Microsoft is expanding the potential user base for the soon-to-be-released flagship database server: Microsoft SQL Server 2016 will be able to run on Linux.
Yes, you read that right.
Microsoft has been getting closer to Linux for some time. Microsoft CEO Satya Nadella, while presenting at the Microsoft Cloud Briefing in October 2014, highlighted this sentiment with a slide that clearly displays the affection.
Since that proclamation, Linux and Microsoft have gotten closer. There is now a PowerShell Desired State Configuration client for Linux. Linux continues to be present in management and monitoring options created by Microsoft, such as the Azure-powered Microsoft Operations Management Suite.
Managing and monitoring, however, are worlds apart from running SQL Server on Linux. When Microsoft began managing and monitoring Linux through its System Center product line, itacknowledged that Linux was there.
By extending SQL Server 2016 to run on Linux, it signals more than acknowledgement — it signals acceptance, and it shows an awareness of the current technology landscape. By meeting its customers where they are and not where it wants them to be, Microsoft shows that it’s able to help serve people better by providing products, services and support no matter what the customer’ situation is.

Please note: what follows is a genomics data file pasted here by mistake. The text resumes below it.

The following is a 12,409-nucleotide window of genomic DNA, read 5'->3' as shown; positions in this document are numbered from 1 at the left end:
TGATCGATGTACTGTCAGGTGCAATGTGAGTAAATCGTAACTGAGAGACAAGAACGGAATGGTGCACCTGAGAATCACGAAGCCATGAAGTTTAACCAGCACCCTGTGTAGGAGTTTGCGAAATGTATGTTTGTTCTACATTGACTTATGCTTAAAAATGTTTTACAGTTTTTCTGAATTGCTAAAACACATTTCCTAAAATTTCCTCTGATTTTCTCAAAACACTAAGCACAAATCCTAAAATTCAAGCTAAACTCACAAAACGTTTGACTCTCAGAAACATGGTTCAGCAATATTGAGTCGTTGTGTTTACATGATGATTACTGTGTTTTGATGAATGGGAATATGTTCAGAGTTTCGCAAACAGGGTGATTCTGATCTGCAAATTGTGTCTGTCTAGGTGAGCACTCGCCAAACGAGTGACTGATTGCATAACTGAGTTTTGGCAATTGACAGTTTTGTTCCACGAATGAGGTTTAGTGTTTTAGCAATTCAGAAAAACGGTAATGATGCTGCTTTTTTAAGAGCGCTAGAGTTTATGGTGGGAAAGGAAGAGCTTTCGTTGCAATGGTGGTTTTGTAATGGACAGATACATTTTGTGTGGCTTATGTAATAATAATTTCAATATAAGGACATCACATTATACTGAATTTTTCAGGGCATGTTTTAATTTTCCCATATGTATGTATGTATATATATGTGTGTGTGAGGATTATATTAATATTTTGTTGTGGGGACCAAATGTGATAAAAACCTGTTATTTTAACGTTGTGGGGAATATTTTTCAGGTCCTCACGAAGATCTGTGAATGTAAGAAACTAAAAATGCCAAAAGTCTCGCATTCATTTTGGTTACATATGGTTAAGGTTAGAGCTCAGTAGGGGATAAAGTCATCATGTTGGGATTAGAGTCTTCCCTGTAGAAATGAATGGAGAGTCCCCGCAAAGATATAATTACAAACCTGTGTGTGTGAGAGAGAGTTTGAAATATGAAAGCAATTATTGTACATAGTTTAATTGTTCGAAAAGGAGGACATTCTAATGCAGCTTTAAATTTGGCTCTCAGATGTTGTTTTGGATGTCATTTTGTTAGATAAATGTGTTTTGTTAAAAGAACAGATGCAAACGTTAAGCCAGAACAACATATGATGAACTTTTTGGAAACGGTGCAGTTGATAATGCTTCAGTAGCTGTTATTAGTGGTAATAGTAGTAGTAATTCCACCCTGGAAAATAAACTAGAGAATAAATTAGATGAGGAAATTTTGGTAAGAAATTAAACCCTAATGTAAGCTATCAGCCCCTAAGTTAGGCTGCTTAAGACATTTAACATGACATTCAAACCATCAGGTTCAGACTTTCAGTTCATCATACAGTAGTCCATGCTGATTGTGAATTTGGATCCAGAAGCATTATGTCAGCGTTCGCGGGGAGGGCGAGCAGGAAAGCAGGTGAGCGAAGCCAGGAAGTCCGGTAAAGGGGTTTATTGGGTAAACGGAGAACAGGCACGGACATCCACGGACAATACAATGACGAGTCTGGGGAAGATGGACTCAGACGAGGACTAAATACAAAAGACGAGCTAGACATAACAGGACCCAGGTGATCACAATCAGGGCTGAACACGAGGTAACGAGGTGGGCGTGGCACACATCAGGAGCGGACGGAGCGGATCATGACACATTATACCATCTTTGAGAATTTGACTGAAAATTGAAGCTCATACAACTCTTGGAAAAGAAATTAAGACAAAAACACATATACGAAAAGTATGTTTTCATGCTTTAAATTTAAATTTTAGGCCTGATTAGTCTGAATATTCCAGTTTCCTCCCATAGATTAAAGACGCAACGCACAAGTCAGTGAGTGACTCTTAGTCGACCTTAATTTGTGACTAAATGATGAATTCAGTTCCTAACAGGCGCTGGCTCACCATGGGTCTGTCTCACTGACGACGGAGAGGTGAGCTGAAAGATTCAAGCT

In short, the announcement that Microsoft SQL Server 2016 will be able to run on Linux shows that Microsoft is making moves to become a software company that is ready to change the industry once again. By showing that it is willing to play a role in an enterprise, even if a Microsoft product isn’t the primary operating system, it will get much more buy-in as a trusted provider.
SQL Server 2016 is currently in Release Candidate 0 and is available to download for evaluation. The latest version includes updates to the SQL Server platform in both features and performance increases.The private preview of SQL Server on Linux is also available now.